On May 12, 2009, after a four-week jury trial in this District, Kassir was convicted of various criminal offenses, including conspiring to provide material support to terrorists and to al Qaeda and conspiracy to kill persons overseas, as a result of Kassir’s participation in the efforts to establish the Bly terrorist training camp. On September 15, 2009, United States District Judge John F. Keenan sentenced Kassir to multiple terms of life in prison. The conviction was subsequently affirmed by the Court of Appeals.

Aswat was arrested in Zambia in July 2005 and then deported to England, where he was arrested at the request of the United States, pursuant to a warrant issued in this district. The extradition proceedings against Aswat are currently pending in the European Court of Human Rights.

Facilitating Violent Jihad in Afghanistan

In November 2000, Abu Hamza requested that a co-conspirator (“CC-2”) escort another co-conspirator in London (“CC-3”) to a terrorist training camp in Afghanistan. Abu Hamza introduced CC-2 to another co-conspirator (“CC-4”) in order to facilitate safe passage and transportation to Afghanistan, including via safehouses and other lodging in Pakistan. Thereafter, CC-2 and CC-3 traveled from London to Pakistan. CC-2 and CC-3 then separately entered Afghanistan. In March or April 2001, Abu Hamza conveyed instructions for CC-3 to contact a commander of the terrorist training camp in Afghanistan, who was expecting CC-3. Additionally, from the spring of 2000 through late 2001, Abu Hamza provided goods and services to the Taliban by, among other things, urging his followers to donate money, goods, and services to Taliban-sponsored programs in Afghanistan.

The indictment charges Abu Hamza with 11 offenses that carry the following potential penalties:

Count

Charge

Statutory Violation

Maximum Prison Term

One

Conspiracy to take hostages

18 U.S.C. § 1203

Life

Two

Hostage-taking

18 U.S.C. §§ 1203, 2

Life

Three

Conspiracy to provide material support to terrorists

18 U.S.C. § 371

Five years

Four

Providing material support to terrorists

18 U.S.C. §§ 2339A, 2

10 years

Five

Conspiracy to provide material support to a foreign terrorist organization (al Qaeda)

18 U.S.C. §2339B

10 years

Six

Providing material support to a foreign terrorist organization (al Qaeda)

18 U.S.C. §§ 2339B, 2

10 years

Seven

Conspiracy to provide material support to terrorists

18 U.S.C. § 2339A

15 years

Eight

Providing material support to terrorists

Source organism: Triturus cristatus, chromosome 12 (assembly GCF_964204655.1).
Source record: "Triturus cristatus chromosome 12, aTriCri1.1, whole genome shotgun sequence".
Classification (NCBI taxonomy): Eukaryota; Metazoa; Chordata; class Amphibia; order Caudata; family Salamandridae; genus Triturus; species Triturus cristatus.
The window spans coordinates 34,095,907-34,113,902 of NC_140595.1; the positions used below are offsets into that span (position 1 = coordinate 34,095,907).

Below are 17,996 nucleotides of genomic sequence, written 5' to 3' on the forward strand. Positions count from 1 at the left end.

18 U.S.C. §§ 2339A, 2

15 years

Nine

Conspiracy to provide material support to a foreign terrorist organization (al Qaeda)

18 U.S.C. § 2339B

15 years

Ten

Providing material support to a foreign terrorist organization (al Qaeda)

18 U.S.C. §§ 2339B, 2

15 years

Eleven

Conspiracy to provide goods and services to the Taliban

18 U.S.C. § 371

Five years

 

Charges Against Fawwaz and Bary

As alleged in the indictment against Fawwaz and Bary:

In 1994, Fawwaz established a media information office in London, England, to publicize the statements of Usama bin Laden and to provide a cover for activity in support of al Qaeda’s “military” activities, including the recruitment of military trainees, the disbursement of funds, and the procurement of necessary equipment and services. The London office served as a conduit for messages, including reports relating to military and security matters from various al Qaeda cells, to al Qaeda’s headquarters. In August or September 1996, Fawwaz forwarded a copy of Bin Laden’s “Declaration of Jihad Against Americans Occupying the Land of the Two Holy Mosques; Expel the Heretics from the Arabian Peninsula” to another person in England for further dissemination to the media for publication. Thereafter, Fawwaz vouched for the Declaration’s authenticity. From 1995 through September 1998, Fawwaz provided bin Laden and other al Qaeda members with various means of communications including a satellite phone in order to facilitate communications among al Qaeda members and associates.

In September 1997, Fawwaz leased an office located in London, England (the “Beethoven Office”). That lease was signed by both Fawwaz and Bary. Thereafter, in February 1998, Bary continued the lease of the Beethoven Office until at least September 1998. Bary led the London cell of the Egyptian Islamic Jihad organization and provided logistical assistance to the organization, including in connection with obtaining fake travel documents and delivering messages. The Beethoven Office is where Bary received, among other things, a statement issued on August 4, 1998—three days prior to the bombings of the U.S. Embassies in Kenya and Tanzania—by Egyptian Islamic Jihad, threatening to retaliate against the United States. That statement was later found in the Beethoven Office.

By February 1998, the Egyptian Islamic Jihad organization, led by Ayman Al Zawahiri, had effectively merged with al Qaeda. In February 1998, bin Laden and Zawahiri endorsed a fatwah under the banner of the “International Islamic Front for Jihad on the Jews and Crusaders.” This fatwah stated that Muslims should kill Americans—including civilians—anywhere in the world where that they could be found.